In mild cases, your knee will heal itself. It'll be uncomfortable, but it will work normally. If this does not happen or if the injury is serious, repositioning the knee bones is the only way to heal from a dislocation. A knee doctor can effectively reposition the bones in severe cases.
In sports, ligament injuries are relatively prevalent. They arise once your knee is overextended and/or manipulated unnaturally, and your ligaments cannot withstand the action. Since your ligaments hold your knee in place, if they are overstressed, they cannot accomplish their job and can tear and stretch.
The cruciate ligaments that form the X - your (ACL) anterior cruciate ligament and your (PCL) posterior cruciate ligament - are the most commonly injured.
Even though ligament injuries are quite common, the severity of the damage varies.
Grade I: In this type of knee injury, the ligament fibers have been a little overstretched, resulting in a ligament sprain. There will be little to no bruising and only little swelling.
Grade II: The ligament fibers are partly ripped but not completely torn. This will cause greater joint restriction and pain and more swelling and bruising.
Grade III: This injury occurs once your ligament is ripped, resulting in significant discomfort initially. The knee and its surrounding region will be swollen and bruised.
Meniscus tears are pretty common in activities that involve leaping or twisting, like volleyball. Meniscus tears are also prevalent in sports where athletes change direction fast while sprinting, such as in football or soccer. A torn meniscus can arise from knee twisting, cutting, or rotating. Nevertheless, the meniscus could tear as a result of wear and tear over time.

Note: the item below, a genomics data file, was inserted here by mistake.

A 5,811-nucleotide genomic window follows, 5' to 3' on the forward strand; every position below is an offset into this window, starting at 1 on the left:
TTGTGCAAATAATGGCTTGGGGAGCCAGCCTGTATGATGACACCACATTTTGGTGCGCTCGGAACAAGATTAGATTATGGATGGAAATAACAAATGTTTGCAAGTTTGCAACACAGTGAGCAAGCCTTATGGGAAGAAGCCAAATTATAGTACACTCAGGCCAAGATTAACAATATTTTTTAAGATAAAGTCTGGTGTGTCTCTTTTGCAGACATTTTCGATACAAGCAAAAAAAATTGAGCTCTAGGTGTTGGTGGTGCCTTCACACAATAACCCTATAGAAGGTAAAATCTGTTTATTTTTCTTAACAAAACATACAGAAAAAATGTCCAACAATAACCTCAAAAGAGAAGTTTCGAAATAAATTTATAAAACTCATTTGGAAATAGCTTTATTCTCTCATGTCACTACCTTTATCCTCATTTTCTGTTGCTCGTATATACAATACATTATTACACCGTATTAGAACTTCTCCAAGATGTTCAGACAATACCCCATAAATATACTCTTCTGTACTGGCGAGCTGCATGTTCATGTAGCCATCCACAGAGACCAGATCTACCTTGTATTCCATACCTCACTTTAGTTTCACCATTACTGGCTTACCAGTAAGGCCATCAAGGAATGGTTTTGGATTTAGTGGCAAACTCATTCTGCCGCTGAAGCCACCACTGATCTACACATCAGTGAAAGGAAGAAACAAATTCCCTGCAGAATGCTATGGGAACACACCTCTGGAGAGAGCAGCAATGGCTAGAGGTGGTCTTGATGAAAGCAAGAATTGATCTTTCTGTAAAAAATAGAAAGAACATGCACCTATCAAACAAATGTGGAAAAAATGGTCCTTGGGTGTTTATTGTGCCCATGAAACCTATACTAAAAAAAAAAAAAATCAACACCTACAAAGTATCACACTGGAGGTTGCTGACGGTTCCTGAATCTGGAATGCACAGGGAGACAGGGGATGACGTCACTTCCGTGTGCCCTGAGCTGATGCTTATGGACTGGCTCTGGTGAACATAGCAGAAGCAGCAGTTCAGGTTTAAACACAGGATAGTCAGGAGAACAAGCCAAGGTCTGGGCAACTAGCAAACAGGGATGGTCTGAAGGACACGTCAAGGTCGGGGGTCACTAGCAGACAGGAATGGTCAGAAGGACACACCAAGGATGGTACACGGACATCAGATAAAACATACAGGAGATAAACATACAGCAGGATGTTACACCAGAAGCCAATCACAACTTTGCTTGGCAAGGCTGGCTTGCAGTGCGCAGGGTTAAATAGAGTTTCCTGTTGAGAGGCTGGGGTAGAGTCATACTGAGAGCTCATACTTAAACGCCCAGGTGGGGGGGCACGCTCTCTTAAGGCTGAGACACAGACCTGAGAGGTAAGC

Tendon tears can occur in anybody, although they are more prevalent in middle-aged adults who run or participate in sports and other exercises that require jumping. Awkwardly landing after a jump is a typical way to hurt the tendon since it cannot withstand overextension.
Because of the direct impact on the front of the knee, falls can also result in a stretched tendon.
Pain behind the kneecap characterizes patellofemoral pain syndrome. Squatting, going up and down slopes or stairs, or sitting for long periods might aggravate the discomfort. The most common cause is irregular kneecap movement while the knee is bent and straightened. This might result in cartilage wear and tear on the rear of the kneecap.
Muscle imbalances, tight muscles, and anatomical abnormalities of the lower leg can all contribute to the condition. Pain normally develops gradually over time.
Because the iliotibial band runs around the outside of the knee, it may continually brush against the knee joint. This eventually leads to a lot of wear and tear. This condition is most frequent among long-distance runners, but it can happen anytime when the knee is overworked. The discomfort is usually minimal initially, but it escalates if the individual keeps using it. Rest is usually required for those with iliotibial band syndrome to heal the damage completely. In serious cases, however, it could necessitate a trip to the knee doctor.